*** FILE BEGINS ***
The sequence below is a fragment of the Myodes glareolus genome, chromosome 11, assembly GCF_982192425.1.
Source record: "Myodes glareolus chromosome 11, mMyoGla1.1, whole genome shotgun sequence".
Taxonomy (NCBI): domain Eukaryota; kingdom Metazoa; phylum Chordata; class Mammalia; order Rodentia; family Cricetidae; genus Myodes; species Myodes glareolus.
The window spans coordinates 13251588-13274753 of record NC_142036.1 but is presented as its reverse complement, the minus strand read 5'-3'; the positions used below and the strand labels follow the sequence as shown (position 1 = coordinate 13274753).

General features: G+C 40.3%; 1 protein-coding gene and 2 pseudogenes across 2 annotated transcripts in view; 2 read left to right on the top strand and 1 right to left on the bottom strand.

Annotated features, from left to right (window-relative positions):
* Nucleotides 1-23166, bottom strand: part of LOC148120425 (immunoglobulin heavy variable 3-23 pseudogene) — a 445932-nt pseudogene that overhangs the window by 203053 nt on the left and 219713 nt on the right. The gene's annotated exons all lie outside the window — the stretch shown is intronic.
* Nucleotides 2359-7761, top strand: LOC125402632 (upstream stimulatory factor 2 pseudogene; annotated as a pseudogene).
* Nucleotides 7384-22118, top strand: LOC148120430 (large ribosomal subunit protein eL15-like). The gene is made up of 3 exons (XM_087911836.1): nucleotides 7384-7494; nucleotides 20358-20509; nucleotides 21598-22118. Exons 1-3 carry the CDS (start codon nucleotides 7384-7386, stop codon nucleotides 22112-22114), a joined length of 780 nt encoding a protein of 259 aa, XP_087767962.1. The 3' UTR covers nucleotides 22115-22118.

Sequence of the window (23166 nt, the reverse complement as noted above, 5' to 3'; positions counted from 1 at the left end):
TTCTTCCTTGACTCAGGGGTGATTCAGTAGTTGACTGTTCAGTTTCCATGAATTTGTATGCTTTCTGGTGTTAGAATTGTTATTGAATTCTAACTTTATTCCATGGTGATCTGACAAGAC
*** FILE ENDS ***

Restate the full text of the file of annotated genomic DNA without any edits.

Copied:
The sequence below is a fragment of the Myodes glareolus genome, chromosome 11, assembly GCF_982192425.1.
Source record: "Myodes glareolus chromosome 11, mMyoGla1.1, whole genome shotgun sequence".
Taxonomy (NCBI): domain Eukaryota; kingdom Metazoa; phylum Chordata; class Mammalia; order Rodentia; family Cricetidae; genus Myodes; species Myodes glareolus.
The window spans coordinates 13251588-13274753 of record NC_142036.1 but is presented as its reverse complement, the minus strand read 5'-3'; the positions used below and the strand labels follow the sequence as shown (position 1 = coordinate 13274753).

General features: G+C 40.3%; 1 protein-coding gene and 2 pseudogenes across 2 annotated transcripts in view; 2 read left to right on the top strand and 1 right to left on the bottom strand.

Annotated features, from left to right (window-relative positions):
* Nucleotides 1-23166, bottom strand: part of LOC148120425 (immunoglobulin heavy variable 3-23 pseudogene) — a 445932-nt pseudogene that overhangs the window by 203053 nt on the left and 219713 nt on the right. The gene's annotated exons all lie outside the window — the stretch shown is intronic.
* Nucleotides 2359-7761, top strand: LOC125402632 (upstream stimulatory factor 2 pseudogene; annotated as a pseudogene).
* Nucleotides 7384-22118, top strand: LOC148120430 (large ribosomal subunit protein eL15-like). The gene is made up of 3 exons (XM_087911836.1): nucleotides 7384-7494; nucleotides 20358-20509; nucleotides 21598-22118. Exons 1-3 carry the CDS (start codon nucleotides 7384-7386, stop codon nucleotides 22112-22114), a joined length of 780 nt encoding a protein of 259 aa, XP_087767962.1. The 3' UTR covers nucleotides 22115-22118.

Sequence of the window (23166 nt, the reverse complement as noted above, 5' to 3'; positions counted from 1 at the left end):
TTCTTCCTTGACTCAGGGGTGATTCAGTAGTTGACTGTTCAGTTTCCATGAATTTGTATGCTTTCTGGTGTTAGAATTGTTATTGAATTCTAACTTTATTCCATGGTGATCTGACAAGAC